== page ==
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IMC 2023: Sessions

Session 1534: Two Medieval Lives: Archbishop and Countess

Thursday 6 July 2023, 09.00-10.30

Sponsor:Society for Fourteenth-Century Studies
Organiser:Helen Lacey, Mansfield College, University of Oxford
Moderator/Chair:Katherine J. Lewis, Department of History, University of Huddersfield
Respondent:Helen Lacey, Mansfield College, University of Oxford
Paper 1534-aArchbishop Arundel's Exile in Italy, 1397-1399
(Language: English)
Chris Given-Wilson, St Andrews Institute of Mediaeval Studies, University of St Andrews
Index terms: Ecclesiastical History, Politics and Diplomacy
Paper 1534-bDefrauding the In-Laws: Maud, Countess of Oxford, and the De Vere Estates, 1371-1413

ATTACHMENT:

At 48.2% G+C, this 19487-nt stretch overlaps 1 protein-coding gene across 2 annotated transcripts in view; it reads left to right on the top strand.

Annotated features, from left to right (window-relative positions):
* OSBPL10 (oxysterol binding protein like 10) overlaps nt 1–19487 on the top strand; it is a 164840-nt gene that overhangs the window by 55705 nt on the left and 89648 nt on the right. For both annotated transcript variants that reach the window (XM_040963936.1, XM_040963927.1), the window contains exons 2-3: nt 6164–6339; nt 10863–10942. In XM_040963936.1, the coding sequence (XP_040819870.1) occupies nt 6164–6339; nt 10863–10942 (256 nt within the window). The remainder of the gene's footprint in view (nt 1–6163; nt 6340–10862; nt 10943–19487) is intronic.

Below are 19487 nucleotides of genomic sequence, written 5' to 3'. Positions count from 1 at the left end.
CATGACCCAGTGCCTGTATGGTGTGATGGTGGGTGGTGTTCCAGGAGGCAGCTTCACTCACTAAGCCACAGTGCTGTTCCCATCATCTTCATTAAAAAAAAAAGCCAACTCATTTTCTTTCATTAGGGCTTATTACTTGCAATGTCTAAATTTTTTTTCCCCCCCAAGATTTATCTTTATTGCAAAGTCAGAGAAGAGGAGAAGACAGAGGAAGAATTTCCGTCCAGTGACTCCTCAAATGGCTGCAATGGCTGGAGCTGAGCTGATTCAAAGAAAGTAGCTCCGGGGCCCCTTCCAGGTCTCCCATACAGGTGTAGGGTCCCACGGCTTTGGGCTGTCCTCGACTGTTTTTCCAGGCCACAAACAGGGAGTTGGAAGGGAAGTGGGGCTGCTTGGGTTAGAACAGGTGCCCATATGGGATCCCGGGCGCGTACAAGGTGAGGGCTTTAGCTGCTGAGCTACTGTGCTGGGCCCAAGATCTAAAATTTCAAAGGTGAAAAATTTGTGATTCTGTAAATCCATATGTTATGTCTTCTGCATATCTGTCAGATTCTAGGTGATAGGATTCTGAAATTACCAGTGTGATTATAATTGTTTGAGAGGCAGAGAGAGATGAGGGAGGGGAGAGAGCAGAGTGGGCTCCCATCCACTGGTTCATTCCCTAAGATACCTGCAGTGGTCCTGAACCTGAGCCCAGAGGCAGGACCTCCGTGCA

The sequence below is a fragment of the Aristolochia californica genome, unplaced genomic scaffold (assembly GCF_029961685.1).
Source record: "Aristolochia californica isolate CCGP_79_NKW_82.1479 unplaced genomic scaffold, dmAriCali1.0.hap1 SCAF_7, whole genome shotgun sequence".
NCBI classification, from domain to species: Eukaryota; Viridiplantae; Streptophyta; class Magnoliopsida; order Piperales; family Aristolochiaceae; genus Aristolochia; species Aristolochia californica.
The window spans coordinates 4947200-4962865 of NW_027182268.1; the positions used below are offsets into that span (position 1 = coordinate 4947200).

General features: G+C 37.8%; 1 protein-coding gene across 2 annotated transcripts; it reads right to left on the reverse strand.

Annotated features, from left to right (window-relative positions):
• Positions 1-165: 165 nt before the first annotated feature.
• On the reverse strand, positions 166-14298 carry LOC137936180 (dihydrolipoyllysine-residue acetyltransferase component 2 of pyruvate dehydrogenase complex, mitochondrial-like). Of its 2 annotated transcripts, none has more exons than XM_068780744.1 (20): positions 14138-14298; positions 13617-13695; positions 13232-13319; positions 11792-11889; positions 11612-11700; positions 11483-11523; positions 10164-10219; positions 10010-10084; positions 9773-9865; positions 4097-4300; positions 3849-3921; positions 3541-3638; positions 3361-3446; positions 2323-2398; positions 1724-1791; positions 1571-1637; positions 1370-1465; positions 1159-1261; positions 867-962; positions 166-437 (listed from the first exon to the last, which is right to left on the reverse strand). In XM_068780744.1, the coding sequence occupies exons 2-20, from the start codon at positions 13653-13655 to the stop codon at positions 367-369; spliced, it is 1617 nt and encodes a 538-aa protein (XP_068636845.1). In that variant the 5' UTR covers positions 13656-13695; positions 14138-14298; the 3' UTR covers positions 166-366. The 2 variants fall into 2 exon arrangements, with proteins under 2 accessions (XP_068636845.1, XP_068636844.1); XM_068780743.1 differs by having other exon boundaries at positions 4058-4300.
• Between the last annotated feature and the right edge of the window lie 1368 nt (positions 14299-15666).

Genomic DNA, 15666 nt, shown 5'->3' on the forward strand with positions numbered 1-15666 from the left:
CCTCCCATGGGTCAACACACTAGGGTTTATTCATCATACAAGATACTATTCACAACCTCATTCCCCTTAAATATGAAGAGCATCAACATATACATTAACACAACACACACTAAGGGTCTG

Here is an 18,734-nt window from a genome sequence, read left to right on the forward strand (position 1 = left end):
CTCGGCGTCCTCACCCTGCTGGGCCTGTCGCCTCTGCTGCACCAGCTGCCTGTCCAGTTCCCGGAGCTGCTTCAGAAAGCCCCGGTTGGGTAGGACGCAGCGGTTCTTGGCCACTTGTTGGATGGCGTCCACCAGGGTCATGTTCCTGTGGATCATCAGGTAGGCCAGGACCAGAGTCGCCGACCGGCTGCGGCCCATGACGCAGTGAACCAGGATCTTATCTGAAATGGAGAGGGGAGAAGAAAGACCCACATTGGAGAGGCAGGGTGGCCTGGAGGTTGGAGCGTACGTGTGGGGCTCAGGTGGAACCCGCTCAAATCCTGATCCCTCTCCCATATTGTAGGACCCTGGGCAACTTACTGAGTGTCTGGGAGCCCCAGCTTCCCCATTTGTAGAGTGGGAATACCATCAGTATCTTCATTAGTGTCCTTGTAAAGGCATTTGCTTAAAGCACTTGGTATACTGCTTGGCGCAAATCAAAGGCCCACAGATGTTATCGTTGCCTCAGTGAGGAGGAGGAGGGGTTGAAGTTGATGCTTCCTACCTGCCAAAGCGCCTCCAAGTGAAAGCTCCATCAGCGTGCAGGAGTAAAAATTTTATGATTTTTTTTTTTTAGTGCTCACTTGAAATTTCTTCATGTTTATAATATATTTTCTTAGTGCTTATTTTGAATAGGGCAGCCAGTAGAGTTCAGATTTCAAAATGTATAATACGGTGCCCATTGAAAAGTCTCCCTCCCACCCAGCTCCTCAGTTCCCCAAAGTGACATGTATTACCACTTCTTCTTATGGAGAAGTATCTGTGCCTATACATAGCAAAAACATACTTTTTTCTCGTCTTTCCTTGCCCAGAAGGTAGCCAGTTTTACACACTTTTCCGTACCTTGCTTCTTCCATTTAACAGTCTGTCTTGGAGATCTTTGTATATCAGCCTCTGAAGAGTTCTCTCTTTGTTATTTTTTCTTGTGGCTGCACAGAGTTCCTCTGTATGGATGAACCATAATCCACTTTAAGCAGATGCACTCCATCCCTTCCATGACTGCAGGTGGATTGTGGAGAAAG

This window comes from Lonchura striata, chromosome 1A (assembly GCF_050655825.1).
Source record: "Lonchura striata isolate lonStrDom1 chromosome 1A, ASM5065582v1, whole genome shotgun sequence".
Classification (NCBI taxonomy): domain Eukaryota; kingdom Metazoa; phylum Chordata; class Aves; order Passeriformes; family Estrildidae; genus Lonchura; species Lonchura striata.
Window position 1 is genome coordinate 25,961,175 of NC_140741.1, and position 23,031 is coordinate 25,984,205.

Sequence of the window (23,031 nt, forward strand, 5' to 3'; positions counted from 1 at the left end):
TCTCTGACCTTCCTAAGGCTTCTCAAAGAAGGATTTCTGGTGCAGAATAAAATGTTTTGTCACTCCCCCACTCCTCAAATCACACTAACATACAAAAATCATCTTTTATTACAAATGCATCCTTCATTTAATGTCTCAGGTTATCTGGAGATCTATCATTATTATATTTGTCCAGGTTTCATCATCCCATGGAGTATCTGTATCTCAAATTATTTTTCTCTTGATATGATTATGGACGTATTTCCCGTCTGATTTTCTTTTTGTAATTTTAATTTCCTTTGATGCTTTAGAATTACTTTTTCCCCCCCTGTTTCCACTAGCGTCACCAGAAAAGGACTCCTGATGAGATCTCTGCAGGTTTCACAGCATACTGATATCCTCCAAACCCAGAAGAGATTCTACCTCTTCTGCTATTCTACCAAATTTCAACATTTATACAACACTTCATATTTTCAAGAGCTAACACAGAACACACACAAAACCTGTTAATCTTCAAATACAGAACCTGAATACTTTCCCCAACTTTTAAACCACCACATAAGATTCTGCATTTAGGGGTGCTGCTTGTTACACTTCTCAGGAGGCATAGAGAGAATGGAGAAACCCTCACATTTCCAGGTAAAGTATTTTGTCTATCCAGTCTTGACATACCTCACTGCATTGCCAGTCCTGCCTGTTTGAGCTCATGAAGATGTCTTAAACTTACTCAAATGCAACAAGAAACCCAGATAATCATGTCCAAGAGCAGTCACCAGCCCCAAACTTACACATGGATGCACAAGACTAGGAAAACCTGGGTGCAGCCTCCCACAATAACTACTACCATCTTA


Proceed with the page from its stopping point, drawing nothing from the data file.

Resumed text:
(Language: English)
James Ross, Department of History, University of Winchester
Index terms: Administration, Gender Studies, Politics and Diplomacy

After being driven into exile and replaced as archbishop of Canterbury by Richard II in 1397, Thomas Arundel made his way to Italy where he spent most of the next two years. This was initially to try to persuade Boniface IX to reinstate him as archbishop, but after this failed he spent most of his time in Florence, which he described as a 'terrestrial paradise' and where he struck up a lasting friendship with the Chancellor of Florence, Coluccio Salutati, one of the foremost humanists of his time - a relationship which was maintained after he returned to England, and which influenced the restored archbishop's self-presentation as an intellectual.

A widow for 42 years and holding half of the estates of the de Vere earls of Oxford, Maud de Vere (née Ufford), in the chaos following the forfeiture of her son, Robert, Duke of Ireland, in 1388, deliberately set out to do something very unusual for a noble widow, to alienate estates that she held in dower and jointure, to the detriment of the male line but also to her own relative impoverishment. Her motives, means, and success are explored in the paper.